400 Medal of Honor Recipients Buried At Arlington National Cemetery

The Medal of Honor is the nation’s highest award for valor in combat. Those who wear the Medal of Honor are held in the highest respect and esteem by the nation but even more so by the men and women who served with those whose acts of courage saved lives and inspired those around them in the midst of battle.

The Medal of Honor was established by President Abraham Lincoln in 1861 during the Civil War. Since its inception, the Medal of Honor has been awarded to 3,515 men. That might seem like a large number until you realize that, since the medal was established, some 40 million people have served in the United States Armed Forces. It is a rare honor in every sense of the word. It is a rare award in terms of its small numbers in reference to the total number of those who have served, but it also represents the rarest, most uncommon levels of courage in battles, where courage is the common reality for all engaged in those battles.

Photo: YouTube/Arlington National Cemetery

Arlington National Cemetery is almost as old as the Medal of Honor itself. It was established on June 15, 1864, by order of Secretary of War Edwin Stanton as sacred ground that would hold and honor those who served and fell in defense of the nation during the Civil War. It is the final resting place for over 400,000 veterans and eligible family members, with more being interred there every day. Ironically, the land upon which the cemetery was established in 1864 was owned by Confederate General Robert E. Lee. It was originally some 200 acres in size but has grown to 639 acres at this time.

There are some 400 Medal of Honor recipients buried at Arlington National Cemetery. This video will introduce you to four of these MOH recipients who are buried at Arlington. Those you will meet here are among the 19 who have received the Medal of Honor twice.

Photo: YouTube/Arlington National Cemetery

The first double recipient you will encounter is Maj. Gen. Frank D. Baldwin. Balwin was awarded his first MOH for his actions in battle on July 20, 1864, in the Atlanta Campaign, where he led his company in battle at Peachtree Creek and captured two commissioned officers. He would receive his second MOH for conspicuous bravery in 1874, where his actions resulted in the rescue of two hostages from Native Americans during what was called the Indian Wars.

Lt. Com. John McCloy, a U.S. Navy officer, would be awarded his 1st MOH serving as a coxswain during the Boxer Rebellion. He participated in action during an allied relief mission in China. His second award came during the U.S. Occupation of Vera Cruz, Mexico, on April 14, 1914. By then, he was a captain in the Navy. McCloy sailed his small boat along the waterfront in front of the Mexican Naval Academy and fired a volley from his small one-inch guns on his bow at the Academy. This brought about the hoped-for result of having the Academy’s guns open up on him, which revealed the positions of the Academy’s guns. At that point, the USS Prairie quickly opened up on the Academy’s guns with accurate fire from her own three-inch guns.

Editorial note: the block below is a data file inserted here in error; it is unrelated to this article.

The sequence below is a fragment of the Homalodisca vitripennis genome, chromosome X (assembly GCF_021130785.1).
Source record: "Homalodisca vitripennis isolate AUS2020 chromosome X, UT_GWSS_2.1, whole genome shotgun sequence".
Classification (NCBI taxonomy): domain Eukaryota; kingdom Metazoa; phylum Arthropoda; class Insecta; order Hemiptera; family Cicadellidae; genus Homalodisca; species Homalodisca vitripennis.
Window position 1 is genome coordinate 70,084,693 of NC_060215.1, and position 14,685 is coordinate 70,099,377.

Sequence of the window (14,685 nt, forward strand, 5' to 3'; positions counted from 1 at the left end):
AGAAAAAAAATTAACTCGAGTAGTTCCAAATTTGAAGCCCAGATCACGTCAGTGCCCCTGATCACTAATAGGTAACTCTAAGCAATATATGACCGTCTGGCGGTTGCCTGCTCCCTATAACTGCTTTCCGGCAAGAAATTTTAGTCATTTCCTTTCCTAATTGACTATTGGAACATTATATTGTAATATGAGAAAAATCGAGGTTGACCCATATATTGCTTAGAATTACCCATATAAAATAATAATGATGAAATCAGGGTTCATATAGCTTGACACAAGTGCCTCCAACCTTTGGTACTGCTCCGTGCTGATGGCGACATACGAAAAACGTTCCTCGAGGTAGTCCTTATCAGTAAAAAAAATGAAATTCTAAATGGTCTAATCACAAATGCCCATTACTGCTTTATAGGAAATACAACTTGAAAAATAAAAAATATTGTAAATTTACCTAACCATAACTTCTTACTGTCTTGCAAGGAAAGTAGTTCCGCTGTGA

Photo: YouTube/Arlington National Cemetery

The third MOH recipient in this video is Cpl. Johh H. Pruitt. He received Medals of Honor from both the Army and the Navy while serving in WWI with the 78th Company, 6th Regiment, 2nd Division of the United States Marine Corps. He was awarded the Medals of Honor posthumously for his actions during the Battle of Blanc Mont Ridge, France, on October 3rd, 1918. During the battle, he single-handedly attacked two machine guns, capturing them and killing two of the enemy. He then captured 40 prisoners that were hiding in a dugout nearby. He was killed soon afterward by shell fire while sniping at the enemy.

Maj. Louis Cukela also received both an Army and a Navy Medal of Honor in WWI. He would receive decorations from France, Italy, and his native Yugoslavia (Croatia) as a result of that one action. He was serving with the United States Marines, in the 66th Company, 5th Regiment, 2nd Division. He was a GySgt. at the time of the award. His unit was advancing through the Forest de Retz when they encountered an enemy strong point. He crawled out alone from the flank and advanced alone toward the German lines. He captured one machine gun by bayoneting its crew. Picking up their hand grenades, he then demolished the remaining portion of the strong point from the shelter of a nearby gun pit. He took four prisoners and captured two undamaged machine guns.

Photo: YouTube/Arlington National Cemetery

As a side note, the USMC 5th and 6th Regiments that Cukela and Pruitt fought with during WWI would be given the nickname “Teufel Hunden,” or “Devil Dogs,” by the Germans, who were stunned by the bulldog tenacity of these American Marines. The name has been proudly worn by Marines ever since.

These are only 4 of the 400 Medal of Honor recipients buried at Arlington National Cemetery. Their stories are unique in that they took place in different locales during different wars, but they are bound together by the uncommon courage that is common among those who have received this nation’s highest award for conspicuous valor on the field of battle.

Every one of these Medal of Honor recipients knows that they wear the Medal of Honor in honor of those they fought with during those very difficult hours in their own wars. There are some 60 living Medal of Honor recipients still with us today. They represent the highest ideals of service to the nation, of dedication to duty and to their comrades, and of bravery beyond the call of duty. Most of them are common citizens, from farms, towns, and cities across this country. We are humbled and inspired by their character, their love of those who were there with them on the field of battle, and their continuing service to the nation as Medal of Honor recipients.

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